Jan 14, 2012

The Wedding-Industrial-Complex

Storms River South Africa-125
Storms River, South Africa
South Africa has some of the oldest earth on earth.  Accordingly, it has some astonishing mineral reserves.  Since they started digging for it, it has been one (if not the) leading source of gold, platinum, diamonds (and much else).  This simple fact has altered a country, a race, the continent and the world for generations.  It is why South Africa has developed (and struggled) leaps and bounds beyond any other sub-saharan African country, and has since the late 1800s.  Today, the 18% of that countries economy that mining fuels keeps the country vibrant and growing even when the rest of the world economy struggles.  The simple fact that diamonds are an integral part of todays wedding ceremonies has much more to do with a guy named Cecil Rhodes than a naturally occurring stone.

Cecil Rhodes Straddling Africa
Cecil Rhodes, and his plan
It's not only mineral riches, it's also marketing genius.  Diamonds are undeniably beautiful, but they aren't the rarest gem nor are they the hardest material.  They are an essential part of todays engagement and marriage rituals not because of something inherent, but because of a marketing campaign from the 1930s. But the story starts well before that, with Cecil Rhodes a colonial leader of a huge swathes of southern Africa.  He got his start in South Africa, and ultimately bought out the De Beers family farm and used that to secure the majority control of the worlds diamond output.  He was able to pull off this coup because his domain had the vast majority of the worlds diamonds.  He found that by carefully controlling the worlds supply he could set the price for a diamond to whatever he wanted.

After his death, the De Beers diamond company had a near worldwide monopoly of a gemstone that the world cared less and less about (in 1932 worldwide diamond sales were about $100,000.)  So, one day in the 1930s, they hired a firm called NW Ayers in the US to see what could be done.  They tried to rescue a fading concept, the 'diamond engagement ring' through clever product placement.  By 1979 the the worldwide diamond market was worth $2.1 Billion.  Specifics are difficult to find, but in 2005 the worlds output of diamonds were worth  $13.4 Billion.  More than 80% of American engagement rings have a diamond, at an average cost of about $3,200.

Cape Town South Africa-513
Me, breaking the (Apartheid) law
That campaign has had an unbelievable impact well beyond convincing people what stone engaged women need to wear.  It changed the economy and power base of sub saharan-Africa.  I won't exaggerate a point, but there is a reason people call them blood diamonds.  They've literally held up apartheid regimes, finance civil wars, and make a lot of beautiful people glitter.

That's only one part of what has become an astonishingly lucrative industry.  What I now like to call, 'the Wedding-Industrial-Complex' has taken DeBeers lead and used clever marketing to convince people that an average American couple needs to spend an average of over $26,000 on a single day.  There is nothing wrong with that, and I'm grateful that I've been invited to some truly remarkable weddings.  At the end of the day, it's a couples decision and whatever it becomes should be considered a generous gift to the friends and family that they invite.  But, when Erin and I talk about it, we found that even if we could afford it, it doesn't fit with our quirky priorities. We can think of other things we'd prefer to spend that kind of money on.  That could be a year-long international adventure travel honeymoon, clean drinking water for about a thousand people that don't have it, or sending 650 poor kids to the schools Erin is developing for a year.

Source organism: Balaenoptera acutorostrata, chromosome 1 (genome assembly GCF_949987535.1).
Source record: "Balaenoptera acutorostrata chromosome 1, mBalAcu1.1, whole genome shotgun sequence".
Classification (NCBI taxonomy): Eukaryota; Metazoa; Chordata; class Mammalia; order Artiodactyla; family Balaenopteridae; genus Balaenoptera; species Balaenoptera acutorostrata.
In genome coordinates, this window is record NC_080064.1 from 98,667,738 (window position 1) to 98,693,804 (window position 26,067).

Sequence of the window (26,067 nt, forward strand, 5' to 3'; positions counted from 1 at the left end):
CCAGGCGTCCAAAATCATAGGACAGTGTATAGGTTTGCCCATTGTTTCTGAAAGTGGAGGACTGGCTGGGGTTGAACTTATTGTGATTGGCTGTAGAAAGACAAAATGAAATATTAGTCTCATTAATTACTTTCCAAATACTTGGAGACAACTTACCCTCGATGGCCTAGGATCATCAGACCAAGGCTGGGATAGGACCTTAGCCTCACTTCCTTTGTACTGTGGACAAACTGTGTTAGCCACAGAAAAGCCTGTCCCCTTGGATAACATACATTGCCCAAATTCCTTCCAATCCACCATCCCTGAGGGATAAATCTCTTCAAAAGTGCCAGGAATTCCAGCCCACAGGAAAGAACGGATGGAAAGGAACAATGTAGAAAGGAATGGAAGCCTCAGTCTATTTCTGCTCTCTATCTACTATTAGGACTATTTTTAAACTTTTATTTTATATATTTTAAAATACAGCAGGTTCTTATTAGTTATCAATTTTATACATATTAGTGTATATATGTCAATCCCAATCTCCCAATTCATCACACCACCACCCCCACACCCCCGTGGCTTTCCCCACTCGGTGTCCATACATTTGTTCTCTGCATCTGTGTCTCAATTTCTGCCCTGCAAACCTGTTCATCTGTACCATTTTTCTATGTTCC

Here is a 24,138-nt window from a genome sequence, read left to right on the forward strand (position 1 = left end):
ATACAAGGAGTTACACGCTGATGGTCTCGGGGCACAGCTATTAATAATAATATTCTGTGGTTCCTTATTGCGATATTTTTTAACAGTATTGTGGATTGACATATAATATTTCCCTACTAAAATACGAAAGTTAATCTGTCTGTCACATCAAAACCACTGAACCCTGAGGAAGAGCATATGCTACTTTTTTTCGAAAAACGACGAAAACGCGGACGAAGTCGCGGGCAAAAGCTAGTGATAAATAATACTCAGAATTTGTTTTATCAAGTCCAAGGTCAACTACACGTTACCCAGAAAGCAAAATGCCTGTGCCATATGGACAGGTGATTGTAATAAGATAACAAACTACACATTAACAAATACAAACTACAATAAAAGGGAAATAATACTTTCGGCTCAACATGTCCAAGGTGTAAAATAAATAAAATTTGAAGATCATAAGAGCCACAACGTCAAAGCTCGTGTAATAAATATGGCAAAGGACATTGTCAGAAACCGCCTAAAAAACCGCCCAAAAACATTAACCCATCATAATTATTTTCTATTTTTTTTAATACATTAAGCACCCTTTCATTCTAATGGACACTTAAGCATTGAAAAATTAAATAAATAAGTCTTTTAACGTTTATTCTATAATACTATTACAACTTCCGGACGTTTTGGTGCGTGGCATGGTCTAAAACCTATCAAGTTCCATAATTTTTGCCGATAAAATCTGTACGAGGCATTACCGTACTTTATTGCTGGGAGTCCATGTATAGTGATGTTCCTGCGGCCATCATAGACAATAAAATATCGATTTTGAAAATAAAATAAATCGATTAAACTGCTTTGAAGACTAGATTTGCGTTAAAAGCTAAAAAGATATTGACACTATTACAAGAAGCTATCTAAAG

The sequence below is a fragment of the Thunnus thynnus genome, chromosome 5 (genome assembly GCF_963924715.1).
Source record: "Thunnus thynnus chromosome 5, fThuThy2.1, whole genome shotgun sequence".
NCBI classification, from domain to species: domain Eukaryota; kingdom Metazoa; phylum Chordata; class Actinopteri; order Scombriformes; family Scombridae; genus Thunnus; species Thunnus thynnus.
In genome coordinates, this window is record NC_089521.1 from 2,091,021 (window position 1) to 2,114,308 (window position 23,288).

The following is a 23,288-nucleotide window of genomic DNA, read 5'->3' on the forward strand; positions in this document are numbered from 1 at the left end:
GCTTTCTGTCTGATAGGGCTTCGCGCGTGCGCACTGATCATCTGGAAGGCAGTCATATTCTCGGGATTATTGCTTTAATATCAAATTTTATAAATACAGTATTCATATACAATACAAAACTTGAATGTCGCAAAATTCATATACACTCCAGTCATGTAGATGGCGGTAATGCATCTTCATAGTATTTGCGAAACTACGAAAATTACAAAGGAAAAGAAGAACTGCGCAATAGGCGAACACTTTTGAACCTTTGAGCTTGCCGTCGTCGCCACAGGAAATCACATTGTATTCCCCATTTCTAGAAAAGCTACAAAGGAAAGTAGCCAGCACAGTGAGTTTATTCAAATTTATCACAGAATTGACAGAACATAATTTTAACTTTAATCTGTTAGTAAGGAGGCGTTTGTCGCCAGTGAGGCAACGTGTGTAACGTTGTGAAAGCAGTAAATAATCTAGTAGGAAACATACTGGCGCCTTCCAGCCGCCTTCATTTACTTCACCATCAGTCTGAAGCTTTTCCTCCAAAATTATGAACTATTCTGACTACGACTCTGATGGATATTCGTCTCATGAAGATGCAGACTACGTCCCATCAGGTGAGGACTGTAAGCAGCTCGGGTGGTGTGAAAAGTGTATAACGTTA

Erin in 'Tano
It's right about here that this whole story collapses into something a lot more personal.  People have every right to have any wedding they want, and I've long known that I'm peculiar because many of my priorities don't align with much of the society I grew up in.  What I find remarkable is, I've been fortunate enough to meet another person who shares my peculiar perspective. I love Erin, and have gotten to a point where I can't really imagine my life without her.  I wanted to ask her to marry me, but was stuck.  I don't want to be that guy so obsessed by history, politics and being manipulated by marketing that I can't let true emotions show.  Unfortunately, I didn't know if I had it in me to buy a diamond.

I asked Erin to marry me in Antananarivo, Madagascar.  I'd been thinking about it for a long time, but it wasn't until we were lost in a conversation about how we both wanted to live an 'exceptional life' that I realized that I didn't need or want to wait any more.  The next morning, we got up early and went shopping for rings in the jewelry district.  I started the day by asking her to choose any ring she wanted, quite literally, and without any caveats.  We looked at thousands of rings.  Most of them, obviously, were diamonds.

For her engagement ring, Erin chose an Emerald.
Erins Ring

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